I make a lot of phone calls.
And I listen to a lot of phone conversation recordings.
And one of the dumbest things I hear said on the phone is when one of the people in the conversation has to ask the other person their name, despite the fact that:
- The phone conversation has been going for some time…
- And/or the other person has already introduced themselves by name at a point earlier in the phone call.
And yet it wouldn’t happen in real life, would it?
Would you start up a conversation with someone in a face-to-face situation and not find out their name or not introduce yourself to them?
That would be totally creepy.
Yet on the phone, in a work environment, where people are being paid money to schedule appointments, I hear phone conversations that go on for several minutes where the person answering the phone has no clue and no idea who they are actually talking to.
No clue at all.
They don’t know:
- The caller’s name.
- Whether the caller is a customer of their business, or not.
- Whether the caller has been recommended to their business by an already happy and very loyal customer.
- Whether the caller has spoken to other competitors of the business about a solution to the problem that they have that they are calling about.
- How much knowledge the caller has about the problem they are looking to solve.
- How urgently does the caller need to solve their problem, and what priority that is for them.
- How the caller found out about their business and why they chose to call their business.
More often than not…
The person answering the phone gets onto their own agenda rather than the caller’s agenda.
And the agenda of the person answering the phone may not be in the best interests of the caller.
And may not be in the best interests of the business.
One of the worst questions I hear asked on the phone is:
“What did you say your name was again?”
When it is so important to make a good first impression, especially on the phone to someone who is a first time caller to your business, the first three things you need to do are:
- Find out the name of the person calling that you are talking to.
- Write their name down.
- Use their name frequently and deliberately during the conversation.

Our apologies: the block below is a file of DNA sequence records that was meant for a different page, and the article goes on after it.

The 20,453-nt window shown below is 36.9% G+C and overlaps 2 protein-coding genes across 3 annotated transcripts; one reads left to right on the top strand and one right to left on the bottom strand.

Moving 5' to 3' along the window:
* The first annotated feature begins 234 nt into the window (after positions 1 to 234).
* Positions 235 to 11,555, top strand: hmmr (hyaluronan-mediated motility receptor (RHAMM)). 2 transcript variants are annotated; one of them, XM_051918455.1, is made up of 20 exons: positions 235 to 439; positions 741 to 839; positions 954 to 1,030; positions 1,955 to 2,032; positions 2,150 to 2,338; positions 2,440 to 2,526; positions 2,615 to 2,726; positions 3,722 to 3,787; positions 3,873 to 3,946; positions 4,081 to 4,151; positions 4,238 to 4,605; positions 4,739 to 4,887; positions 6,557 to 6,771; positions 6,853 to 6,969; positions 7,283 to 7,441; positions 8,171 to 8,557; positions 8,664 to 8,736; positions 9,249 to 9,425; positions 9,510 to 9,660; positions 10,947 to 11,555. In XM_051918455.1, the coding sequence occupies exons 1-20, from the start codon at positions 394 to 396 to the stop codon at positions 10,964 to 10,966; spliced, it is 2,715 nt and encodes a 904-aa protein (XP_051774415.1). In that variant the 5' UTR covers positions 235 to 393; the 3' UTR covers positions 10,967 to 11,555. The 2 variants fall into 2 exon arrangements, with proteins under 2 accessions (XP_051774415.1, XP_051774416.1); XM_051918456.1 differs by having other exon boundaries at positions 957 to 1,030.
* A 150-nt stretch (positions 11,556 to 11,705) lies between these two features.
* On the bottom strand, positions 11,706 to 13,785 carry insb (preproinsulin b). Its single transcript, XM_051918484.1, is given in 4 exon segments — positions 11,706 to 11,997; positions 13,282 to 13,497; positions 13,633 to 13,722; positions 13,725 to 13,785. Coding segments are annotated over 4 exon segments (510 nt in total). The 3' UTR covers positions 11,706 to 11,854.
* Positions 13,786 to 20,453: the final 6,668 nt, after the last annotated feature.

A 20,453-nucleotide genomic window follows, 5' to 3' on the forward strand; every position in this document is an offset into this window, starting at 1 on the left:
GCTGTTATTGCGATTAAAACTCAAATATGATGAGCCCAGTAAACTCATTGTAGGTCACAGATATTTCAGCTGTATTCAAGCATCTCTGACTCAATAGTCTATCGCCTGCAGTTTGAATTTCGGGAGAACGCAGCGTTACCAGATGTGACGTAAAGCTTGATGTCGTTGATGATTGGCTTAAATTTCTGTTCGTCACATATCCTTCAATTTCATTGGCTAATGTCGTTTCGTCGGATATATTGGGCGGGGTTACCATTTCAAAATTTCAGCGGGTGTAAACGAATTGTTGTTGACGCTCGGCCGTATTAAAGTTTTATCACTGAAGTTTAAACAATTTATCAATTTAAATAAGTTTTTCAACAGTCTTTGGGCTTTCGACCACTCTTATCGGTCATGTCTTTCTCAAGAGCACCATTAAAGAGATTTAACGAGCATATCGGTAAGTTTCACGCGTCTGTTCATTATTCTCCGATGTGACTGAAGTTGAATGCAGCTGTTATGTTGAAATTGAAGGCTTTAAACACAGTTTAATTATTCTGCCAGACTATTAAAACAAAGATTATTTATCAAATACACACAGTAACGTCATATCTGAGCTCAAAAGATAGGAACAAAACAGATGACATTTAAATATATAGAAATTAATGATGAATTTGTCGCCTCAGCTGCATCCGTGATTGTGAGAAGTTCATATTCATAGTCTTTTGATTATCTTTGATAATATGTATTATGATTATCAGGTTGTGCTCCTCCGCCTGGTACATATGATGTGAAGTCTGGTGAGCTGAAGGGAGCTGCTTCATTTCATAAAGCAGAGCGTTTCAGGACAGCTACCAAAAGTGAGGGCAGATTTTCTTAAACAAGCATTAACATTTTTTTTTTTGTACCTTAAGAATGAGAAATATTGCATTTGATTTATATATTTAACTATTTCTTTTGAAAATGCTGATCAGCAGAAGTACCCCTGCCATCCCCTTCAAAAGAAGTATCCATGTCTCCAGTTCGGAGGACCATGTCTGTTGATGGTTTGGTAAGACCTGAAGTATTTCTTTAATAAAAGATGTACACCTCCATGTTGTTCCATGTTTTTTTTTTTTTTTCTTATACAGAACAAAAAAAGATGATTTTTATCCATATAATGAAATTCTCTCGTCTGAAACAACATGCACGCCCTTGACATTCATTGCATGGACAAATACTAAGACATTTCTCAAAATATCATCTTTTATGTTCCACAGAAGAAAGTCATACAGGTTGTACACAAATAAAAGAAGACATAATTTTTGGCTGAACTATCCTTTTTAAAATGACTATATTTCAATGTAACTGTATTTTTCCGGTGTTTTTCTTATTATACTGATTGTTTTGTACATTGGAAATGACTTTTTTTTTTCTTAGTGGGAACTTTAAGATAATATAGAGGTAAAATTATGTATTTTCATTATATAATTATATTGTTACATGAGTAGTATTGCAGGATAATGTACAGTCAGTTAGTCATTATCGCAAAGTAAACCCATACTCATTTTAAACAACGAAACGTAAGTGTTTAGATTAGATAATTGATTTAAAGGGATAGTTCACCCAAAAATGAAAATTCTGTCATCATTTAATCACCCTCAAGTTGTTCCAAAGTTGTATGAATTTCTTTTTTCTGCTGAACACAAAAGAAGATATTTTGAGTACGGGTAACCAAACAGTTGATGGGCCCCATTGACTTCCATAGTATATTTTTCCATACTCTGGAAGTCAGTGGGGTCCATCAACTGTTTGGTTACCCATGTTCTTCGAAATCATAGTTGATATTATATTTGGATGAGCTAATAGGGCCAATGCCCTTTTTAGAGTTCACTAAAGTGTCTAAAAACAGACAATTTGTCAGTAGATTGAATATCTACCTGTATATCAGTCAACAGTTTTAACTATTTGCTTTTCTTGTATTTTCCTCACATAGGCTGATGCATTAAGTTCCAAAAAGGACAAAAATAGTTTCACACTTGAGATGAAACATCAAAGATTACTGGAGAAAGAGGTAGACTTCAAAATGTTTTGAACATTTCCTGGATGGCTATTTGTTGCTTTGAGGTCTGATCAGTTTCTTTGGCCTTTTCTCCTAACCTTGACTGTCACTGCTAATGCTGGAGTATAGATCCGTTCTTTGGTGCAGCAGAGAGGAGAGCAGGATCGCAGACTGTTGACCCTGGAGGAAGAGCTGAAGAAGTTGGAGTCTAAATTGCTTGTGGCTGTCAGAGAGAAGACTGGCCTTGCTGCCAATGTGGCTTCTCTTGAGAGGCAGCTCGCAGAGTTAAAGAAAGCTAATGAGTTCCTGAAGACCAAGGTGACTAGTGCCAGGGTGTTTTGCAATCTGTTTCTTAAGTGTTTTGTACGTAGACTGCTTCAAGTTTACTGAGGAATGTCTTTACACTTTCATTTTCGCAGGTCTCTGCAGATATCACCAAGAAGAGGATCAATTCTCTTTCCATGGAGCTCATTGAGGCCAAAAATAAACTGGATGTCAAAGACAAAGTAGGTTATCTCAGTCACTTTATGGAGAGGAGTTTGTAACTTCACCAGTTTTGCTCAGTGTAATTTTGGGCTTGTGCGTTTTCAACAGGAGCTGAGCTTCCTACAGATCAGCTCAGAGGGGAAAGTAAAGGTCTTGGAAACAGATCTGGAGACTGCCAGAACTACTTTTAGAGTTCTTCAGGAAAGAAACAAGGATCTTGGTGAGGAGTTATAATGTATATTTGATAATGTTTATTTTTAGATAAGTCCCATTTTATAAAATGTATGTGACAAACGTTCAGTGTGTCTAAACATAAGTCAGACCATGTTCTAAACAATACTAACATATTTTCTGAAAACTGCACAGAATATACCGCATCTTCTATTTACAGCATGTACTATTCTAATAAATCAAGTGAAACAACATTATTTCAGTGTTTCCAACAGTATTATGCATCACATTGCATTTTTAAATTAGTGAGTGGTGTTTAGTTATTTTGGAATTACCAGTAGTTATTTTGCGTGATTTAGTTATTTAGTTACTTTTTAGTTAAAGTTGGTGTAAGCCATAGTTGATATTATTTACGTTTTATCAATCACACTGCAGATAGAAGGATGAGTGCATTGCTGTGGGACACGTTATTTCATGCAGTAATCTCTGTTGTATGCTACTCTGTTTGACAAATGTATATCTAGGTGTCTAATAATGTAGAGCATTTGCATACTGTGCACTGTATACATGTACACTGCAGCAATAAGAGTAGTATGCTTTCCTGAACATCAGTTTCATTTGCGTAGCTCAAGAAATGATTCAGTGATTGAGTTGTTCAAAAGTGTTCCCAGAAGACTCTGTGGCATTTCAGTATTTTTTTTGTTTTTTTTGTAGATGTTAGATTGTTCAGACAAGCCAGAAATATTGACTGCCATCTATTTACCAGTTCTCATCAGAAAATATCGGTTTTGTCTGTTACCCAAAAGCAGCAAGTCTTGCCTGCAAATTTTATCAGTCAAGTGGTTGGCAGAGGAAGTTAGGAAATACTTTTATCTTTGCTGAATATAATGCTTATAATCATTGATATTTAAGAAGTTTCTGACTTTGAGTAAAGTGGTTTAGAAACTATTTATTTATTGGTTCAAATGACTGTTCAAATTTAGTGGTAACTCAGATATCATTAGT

It is AN ABSOLUTE INSULT to the caller to have to ask them for their name again after they have already told you their name and you have failed to commit it to memory.
It just shows the caller that you, as the receptionist, HAVE NOT been listening.
If the caller introduces themselves and you do not quite catch what they said, then you must IMMEDIATELY at that moment apologise for yourself and ask them to please repeat their name, so that you can commit it to paper, and hopefully to memory, so that you can immediately begin to use their name regularly throughout the conversation.
Because, if you do not, and the conversation proceeds, and then at some point you have to concede and ask the caller:
“What did you say your name was again?”
What you are really saying to them is:
“Excuse me, but I wasn’t paying attention to you…”
It’s not a good look for you or for your business to be asking for the caller to repeat their name.
[And by the way, grammatically, asking the caller in the past tense what their name “was” is incorrect, as their name hasn’t changed from the past to the present. What the caller’s name “is” is more correct grammatically. But situationally the whole question is wrong, and should not be asked.]
Dale Carnegie wrote that:
“A man’s name is to him the sweetest sound in the language.”
It pays to be attentive, and to remember people’s names and to use their name regularly when in conversations with those people.
It’s just common courtesy.
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